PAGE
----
The second member 26 comprises a saddle for supporting objects 12 such as large tanks or reservoirs thereon (FIG. 1). The saddle 26 is generally of shallow U-shape and includes an upper surface 40 preferably shaped to conform to the object 12, a lower surface 42 generally parallel in part with the upper surface and stiffening ribs 44 extending between the two surfaces. The saddle 26 may be designed to rest upon supporting structure or may be formed as part of aircraft structure, for example. One end of the saddle 26 includes a flange 46 extending upwardly therefrom and having an opening 48 extending through the flange generally transversely to the saddle. The eye 22 in one end of the strap 14 has a notch 50 for receiving the flange 46 with the eye aligned with the opening 48 in the flange for receiving a pin 52 therethrough. The other end of the saddle 26 has upper and lower holes 54, 56 constituting the second hole 30 extending therethrough for receiving a shank 60 of the bolt 16 (FIG. 2).
The first and second members 24, 26 are preferably formed from metal, plastic, composite or any other suitable material. It is to be understood that the configuration of the first and second members 24, 26 may vary from those shown without departing from the scope of the invention.
The bolt 16 has a head 62 at one end thereof and the externally threaded shank 60 extending from the head. The bolt 16 is fitted into the first and second members 24, 26 with the head 62 engaging the first member, the shank 60 extending through the first and second holes 28, 30 and a threaded end portion 64 of the shank projecting out of the second hole. A nut 18 is threaded on the projecting end portion 64 of the shank 60 and engaged against the lower surface 42 of the second member 26 for being turned to act through the bolt 16 for drawing the first and second members 24, 26 together to tighten the strap 14 around the object 12 and place the bolt and strap under a predetermined tension. It is to be understood that any other suitable closure device having an opening for receiving the shank 60 of the bolt 16 may be used to act through the bolt to tighten the strap 14 around the object 12.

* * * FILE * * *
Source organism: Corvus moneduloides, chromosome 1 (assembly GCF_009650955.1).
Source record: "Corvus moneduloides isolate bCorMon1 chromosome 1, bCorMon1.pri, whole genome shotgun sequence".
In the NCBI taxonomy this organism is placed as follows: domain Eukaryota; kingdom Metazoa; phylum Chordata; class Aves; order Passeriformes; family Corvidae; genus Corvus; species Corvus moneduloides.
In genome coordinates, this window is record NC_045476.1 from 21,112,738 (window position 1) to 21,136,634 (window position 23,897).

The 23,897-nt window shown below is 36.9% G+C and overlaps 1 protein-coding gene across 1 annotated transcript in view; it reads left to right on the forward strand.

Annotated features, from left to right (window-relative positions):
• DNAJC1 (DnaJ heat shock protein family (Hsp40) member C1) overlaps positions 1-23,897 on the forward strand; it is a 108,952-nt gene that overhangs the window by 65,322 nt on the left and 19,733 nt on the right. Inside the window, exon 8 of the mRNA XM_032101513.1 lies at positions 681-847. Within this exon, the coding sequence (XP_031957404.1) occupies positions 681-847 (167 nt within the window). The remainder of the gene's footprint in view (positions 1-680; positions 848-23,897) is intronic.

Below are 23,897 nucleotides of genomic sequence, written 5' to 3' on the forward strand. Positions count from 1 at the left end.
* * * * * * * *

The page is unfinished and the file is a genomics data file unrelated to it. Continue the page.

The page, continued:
The tension indicator 20 is preferably formed as part of the bolt 16. As shown in FIG. 3, the bolt 16 includes a bore 70 extending longitudinally through the bolt head 62 and a portion of the shank 60. A plug 72 is located within the bore 70 and has a lower end 74 (lower as shown in FIG. 3) threadably engaged with a lower end 76 of the bore, and an upper free end 78 which is free to move axially within the bore. When a tensile load is applied to the bolt 16, the shank 60 of the bolt stretches and pulls the lower end 74 of the plug 72 downward thereby moving the upper end 78 of the plug in a downward direction (downward as shown in FIG. 3).